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Innovation: Learning the Lessons

April 16, 2012

If you look up Innovation in Wikipedia, it is clear that is very widely used for a whole set of different issues in the business world. Much like quality in the 1980s, everybody is in favour of it and it’s very difficult to argue against it. However, that does not mean that it is either easy or inevitable.

A case study of innovation in one context can be hard to learn from and adapt to your specific situation. How can a small design engineering company learn from Apple’s stream of innovations?

How can an aircraft manufacturer learn from say Toyota?

In Here be Dragons, [1] Chapter 6, “What are the Innovation Options?” illustrates many of the typical challenges that companies  face when wishing to, or needing to, innovate.

The Innovation workshop creates many ideas. That is typical of such workshops. The challenge lies not in generating the ideas, but in selecting from them and getting agreement about the direction the company wishes to go in and commitment to the consequences of that choice.

Innovation is often used in science and engineering businesses as a synonym for technology. Technology developments will indeed often be a source of and a driver for innovation, as they are here.

However, it is the cultural and leadership of change issues that provide the opportunity to learn and to borrow and adapt from an innovation case study.

Futureparts finds itself in a changing marketplace. The customers and technologies it knows well are not enough to keep the business in good health. The company is coming up against much bigger competitors, with deeper pockets.

At its heart the ability to innovate is determined by a company’s attitude to uncertainty and the appetite for risk.

During the innovation phase it will often feel messy and unclear. It can often feel as if no progress is happening. At the end of the chapter that moment of resolution occurs. Keeping going and staying optimistic is central to success in any Project Office, faced with the fundamental challenges Futureparts is dealing with.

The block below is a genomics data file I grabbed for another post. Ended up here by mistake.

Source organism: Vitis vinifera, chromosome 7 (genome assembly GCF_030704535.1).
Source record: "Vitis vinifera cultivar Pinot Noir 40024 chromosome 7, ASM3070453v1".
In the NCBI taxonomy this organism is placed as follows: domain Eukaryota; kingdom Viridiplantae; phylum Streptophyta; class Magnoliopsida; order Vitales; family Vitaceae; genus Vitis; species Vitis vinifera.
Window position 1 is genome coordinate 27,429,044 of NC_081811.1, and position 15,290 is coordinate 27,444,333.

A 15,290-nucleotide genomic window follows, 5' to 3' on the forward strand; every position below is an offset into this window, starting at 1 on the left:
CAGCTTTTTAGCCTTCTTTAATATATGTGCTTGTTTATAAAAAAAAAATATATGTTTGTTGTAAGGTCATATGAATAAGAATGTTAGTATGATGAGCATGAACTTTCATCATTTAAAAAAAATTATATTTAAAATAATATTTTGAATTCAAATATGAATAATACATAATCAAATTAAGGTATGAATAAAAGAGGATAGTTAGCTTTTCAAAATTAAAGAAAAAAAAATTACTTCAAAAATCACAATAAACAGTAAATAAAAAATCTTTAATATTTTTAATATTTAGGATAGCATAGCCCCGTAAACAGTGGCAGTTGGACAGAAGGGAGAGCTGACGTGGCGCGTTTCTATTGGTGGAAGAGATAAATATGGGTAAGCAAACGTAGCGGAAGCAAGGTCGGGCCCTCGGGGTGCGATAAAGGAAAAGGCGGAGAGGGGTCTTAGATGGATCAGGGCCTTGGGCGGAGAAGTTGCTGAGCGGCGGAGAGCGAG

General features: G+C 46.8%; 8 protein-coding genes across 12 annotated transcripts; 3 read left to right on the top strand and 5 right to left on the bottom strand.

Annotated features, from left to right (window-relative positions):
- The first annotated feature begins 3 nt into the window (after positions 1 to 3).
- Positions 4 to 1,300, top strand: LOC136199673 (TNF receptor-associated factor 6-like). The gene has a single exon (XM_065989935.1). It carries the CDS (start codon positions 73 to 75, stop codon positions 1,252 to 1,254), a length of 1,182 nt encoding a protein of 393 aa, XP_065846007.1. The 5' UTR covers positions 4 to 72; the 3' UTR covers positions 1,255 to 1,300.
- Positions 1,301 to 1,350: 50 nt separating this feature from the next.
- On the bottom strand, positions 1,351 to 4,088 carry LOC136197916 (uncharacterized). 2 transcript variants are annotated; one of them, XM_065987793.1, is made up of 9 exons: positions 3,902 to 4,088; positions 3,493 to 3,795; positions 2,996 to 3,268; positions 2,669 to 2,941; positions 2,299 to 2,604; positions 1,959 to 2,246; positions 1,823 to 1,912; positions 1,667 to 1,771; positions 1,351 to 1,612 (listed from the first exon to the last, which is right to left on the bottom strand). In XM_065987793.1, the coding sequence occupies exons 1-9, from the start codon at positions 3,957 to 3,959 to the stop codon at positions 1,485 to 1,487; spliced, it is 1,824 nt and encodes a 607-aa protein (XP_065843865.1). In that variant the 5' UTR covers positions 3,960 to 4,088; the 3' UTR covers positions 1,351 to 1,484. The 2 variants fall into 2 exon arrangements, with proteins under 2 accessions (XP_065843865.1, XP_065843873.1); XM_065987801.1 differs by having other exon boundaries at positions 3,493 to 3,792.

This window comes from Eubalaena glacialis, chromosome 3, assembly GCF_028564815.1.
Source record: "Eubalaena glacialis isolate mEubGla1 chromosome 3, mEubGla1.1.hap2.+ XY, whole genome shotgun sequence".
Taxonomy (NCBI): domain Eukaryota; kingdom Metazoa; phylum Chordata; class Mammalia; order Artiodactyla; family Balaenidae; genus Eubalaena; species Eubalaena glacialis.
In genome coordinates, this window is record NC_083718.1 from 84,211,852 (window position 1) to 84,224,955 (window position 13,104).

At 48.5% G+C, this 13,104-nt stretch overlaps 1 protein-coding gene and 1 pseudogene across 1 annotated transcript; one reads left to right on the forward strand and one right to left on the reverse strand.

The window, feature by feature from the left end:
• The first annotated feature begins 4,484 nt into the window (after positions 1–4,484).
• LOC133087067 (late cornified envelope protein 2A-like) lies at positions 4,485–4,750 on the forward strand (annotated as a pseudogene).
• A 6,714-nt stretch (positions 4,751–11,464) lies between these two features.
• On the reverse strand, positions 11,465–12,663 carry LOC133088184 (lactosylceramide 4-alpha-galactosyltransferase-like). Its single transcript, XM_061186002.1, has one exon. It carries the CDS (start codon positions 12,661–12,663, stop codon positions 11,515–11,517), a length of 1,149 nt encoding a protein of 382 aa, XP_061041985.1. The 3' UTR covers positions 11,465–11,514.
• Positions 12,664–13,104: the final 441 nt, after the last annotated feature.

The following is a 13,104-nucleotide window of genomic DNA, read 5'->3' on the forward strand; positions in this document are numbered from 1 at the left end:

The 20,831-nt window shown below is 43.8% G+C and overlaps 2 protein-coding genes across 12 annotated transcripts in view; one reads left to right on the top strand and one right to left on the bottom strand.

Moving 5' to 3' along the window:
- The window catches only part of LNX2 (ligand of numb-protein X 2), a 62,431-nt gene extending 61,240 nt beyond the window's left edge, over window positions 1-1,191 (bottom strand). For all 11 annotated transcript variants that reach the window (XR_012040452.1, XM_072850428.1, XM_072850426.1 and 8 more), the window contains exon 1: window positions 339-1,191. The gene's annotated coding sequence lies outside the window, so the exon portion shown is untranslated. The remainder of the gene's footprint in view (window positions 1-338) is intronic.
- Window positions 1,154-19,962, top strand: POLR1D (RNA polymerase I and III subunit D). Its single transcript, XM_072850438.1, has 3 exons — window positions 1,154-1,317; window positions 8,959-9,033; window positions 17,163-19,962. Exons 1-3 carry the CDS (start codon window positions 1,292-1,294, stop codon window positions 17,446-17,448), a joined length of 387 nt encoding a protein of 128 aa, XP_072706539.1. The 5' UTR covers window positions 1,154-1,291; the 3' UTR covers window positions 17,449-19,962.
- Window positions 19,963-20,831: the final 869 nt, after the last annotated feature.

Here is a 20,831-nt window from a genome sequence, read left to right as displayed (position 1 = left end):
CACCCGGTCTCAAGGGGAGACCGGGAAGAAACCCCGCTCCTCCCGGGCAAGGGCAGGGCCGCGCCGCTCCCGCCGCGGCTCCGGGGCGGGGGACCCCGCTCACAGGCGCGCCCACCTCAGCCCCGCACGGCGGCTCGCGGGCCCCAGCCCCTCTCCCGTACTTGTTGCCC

Business Model Innovation is a very common theme in high technology industries. With globalisation, many organisations that once could do “everything” within their own business find themselves making choices about outsourcing or partnering. This often causes conflict inside organisations because a powerful Director of what is todays core competence of the business will lose-out in the process. The ability to give up what you are good at today and move your energy to a new field is never easy.

Similarly, a Sales and Marketing Director who knows his customers and markets well may feel at risk selling new products to new customers in a new market.

What the chapter also illustrates is one of the hardest aspects of innovation, which is addressing the skills gap between the old business and the new business. These skill gaps may be anywhere in the business, not just in the technology fields.

Indeed the critical path for renewing an organisation through innovation is managing the long-lead time developments, including skills, which are the consequence of the new direction.

The final lesson is the move from innovation to operations. Many organisations set up project Offices/Skunk Works/innovation Hubs inside the business which deliver some new possibilities. A source of failure to innovate is the inability to integrate these back into a company’s strategic plan and operations.

So, while the innovation options can be read as a story of technology selection that is to miss the important elements of the story.

The innovation process and change management are as important, if not more so in most “technology innovations” as the chosen technology, in our case Smart electronics.

Chapter 6 of Here be Dragons was written by Chris Yapp who can be contacted at

[1] Here be Dragons, Gill Ringland, Patricia Lustig, Rob Phaal with Martin Duckworth and Chris Yapp, Choir Press, orderable through amazon at

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